The three constituent elements of the Decentralized Computing Revolution | P2P Foundation Excerpted from Gary Sharma: “There are three technologies that will form the foundation of the decentralized computing stack — mesh networks (decentralized networking), block chain (decentralized transactions) and autonomous agents (decentralized decision making). * Mesh networks The traditional network architecture of the Internet is vulnerable. Over the last few days, hundreds of thousands of pro-democracy protesters have been thronging the streets of Hong Kong. Mesh networks are peer-to-peer networks created by daisy-chaining your phone (which becomes a router) to nearby phones using Bluetooth and Wi-Fi. Mesh networks started taking off with the proliferation of smartphones (no additional hardware is required) and the introduction of Multipeer Connectivity (iOS 7.0 and onwards) and Wi-Fi Peer-to-Peer (Android 4.0 onwards). * Block chain What this really means is that transactions, identity verification, trust, reputation and payments become quantifiable and programmable.

What Shade of Green are You? | Generation Alpha Part 1: The Spectrum of a Movement The environment movement has, of late, become all but subsumed by the climate movement. I point this out not because climate doesn’t matter, but because it’s not the only thing that does. I fear that many important challenges are going unaddressed due to lack of attention. And I fear that our tactics are narrowing in scope, shunning direct action and favouring populism. The emerging trend of the environment movement is toward the centre of the bell curve, both in terms of issues addressed, and the means by which they are addressed. As the movement pulls resources toward the organizations and agendas at the centre of the bell curve the extremities get frozen out, and alternative perspectives get lost. With such intense competition for such limited resources, brand image and recruitment become powerful means for amplifying a perspective, and the movement collapses toward the populist centre, where most of the funding is applied. Bright Green Lite Green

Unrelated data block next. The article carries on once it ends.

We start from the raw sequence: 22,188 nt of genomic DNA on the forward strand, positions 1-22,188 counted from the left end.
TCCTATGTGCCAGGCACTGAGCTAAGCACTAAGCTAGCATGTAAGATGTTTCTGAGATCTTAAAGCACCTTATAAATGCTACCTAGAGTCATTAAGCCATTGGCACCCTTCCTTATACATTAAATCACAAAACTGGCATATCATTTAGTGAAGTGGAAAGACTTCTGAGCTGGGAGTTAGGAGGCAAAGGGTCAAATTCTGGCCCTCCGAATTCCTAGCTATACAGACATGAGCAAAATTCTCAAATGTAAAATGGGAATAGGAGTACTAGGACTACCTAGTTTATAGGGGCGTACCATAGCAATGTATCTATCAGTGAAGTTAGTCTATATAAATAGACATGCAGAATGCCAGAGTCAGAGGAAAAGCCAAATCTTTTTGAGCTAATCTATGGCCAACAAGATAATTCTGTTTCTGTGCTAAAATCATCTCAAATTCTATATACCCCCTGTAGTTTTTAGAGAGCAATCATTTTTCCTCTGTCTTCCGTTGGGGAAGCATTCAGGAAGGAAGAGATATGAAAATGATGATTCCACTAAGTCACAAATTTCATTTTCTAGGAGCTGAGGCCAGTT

When the Government Tells Poor People How to Live WORCESTER, Mass.—The letters began arriving in the mailboxes of the sprawling public housing complex last spring. The Worcester Housing Authority had tried to make residents self-sufficient, the letters said. The letters explained that step in big letters that were hard to miss: “IMPORTANT MESSAGE: Residents Required to Go to Work/Attend School.” “If you want a government benefit, then you have to do something for it," Ray Mariano, the head of the Worcester Housing Authority, told me, in explaining the program. Worcester is the latest government authority to try and influence the personal decisions of citizens.To make New York residents healthier, for example, Mayor Michael Bloomberg tried to ban super-sized drinks, and last month, U.S. But the Worcester program goes a step beyond many of these initiatives, as the penalty for not complying is so great. Is this the role government ought to be playing in people’s lives? People may make bad choices, Mill and others argue. “It’s too much.

The World Health Organization’s response to Ebola: The devil in dealing with post-Westphalian pathogens is not (only) in the detail | IHP The contrast has been remarkable, to say the least, between the in your face health & social situation in Guinea – which I visited a few weeks ago – and the rather formal diplomatic discussions at the WHO Executive Board Special Session on Ebola last weekend. The heat in Conakry and the cold snow in Geneva were only partly responsible for this brutal contrast. Last Sunday, WHO director-general Margaret Chan and David Nabarro, United Nations Secretary-General’s Special Envoy on Ebola, both addressed country delegates during a historic WHO Board meeting. There was a lot of press around and NGOs were also all over the place. WHO found itself once again in the spotlight, as it is the agency that should lead the international community to prevent and respond to pandemics. An emotional speech was given by Nurse Rebecca Johnson, who got infected while treating Ebola patients in Hastings, Sierra Leone, and survived the disease.

Radical Paganism | PAGANARCH Jason Pitzl-Waters’ recent op-ed piece in The Wild Hunt is fucking excellent. … I stayed a Pagan because it also promised me a world, a culture, remade. A world where multiplicity, diversity, was honored. A world where a singular, all-powerful, male-pronouned, deity was replaced with innumerable pantheons of powers. A world where there was Goddess. Paganism, if it isn’t radical, is worthless. The brilliance of Capitalism is this, that it’s taught us all that we cannot make our own worlds and instead must rely on what the market provides, selecting from the aisles our beliefs, our opinions, and our modes of living. Honoring gods and goddesses [and I note with pleasure that Jason does something not many Wiccan-ish writers do--too often, they talk about the Goddess and ignore the obvious question the polytheist poses: "which one?" Becoming Pagan is a radical act, and it doesn’t end at just buying a pentacle-necklace and making a wand, or setting up an altar to the gods. Like this: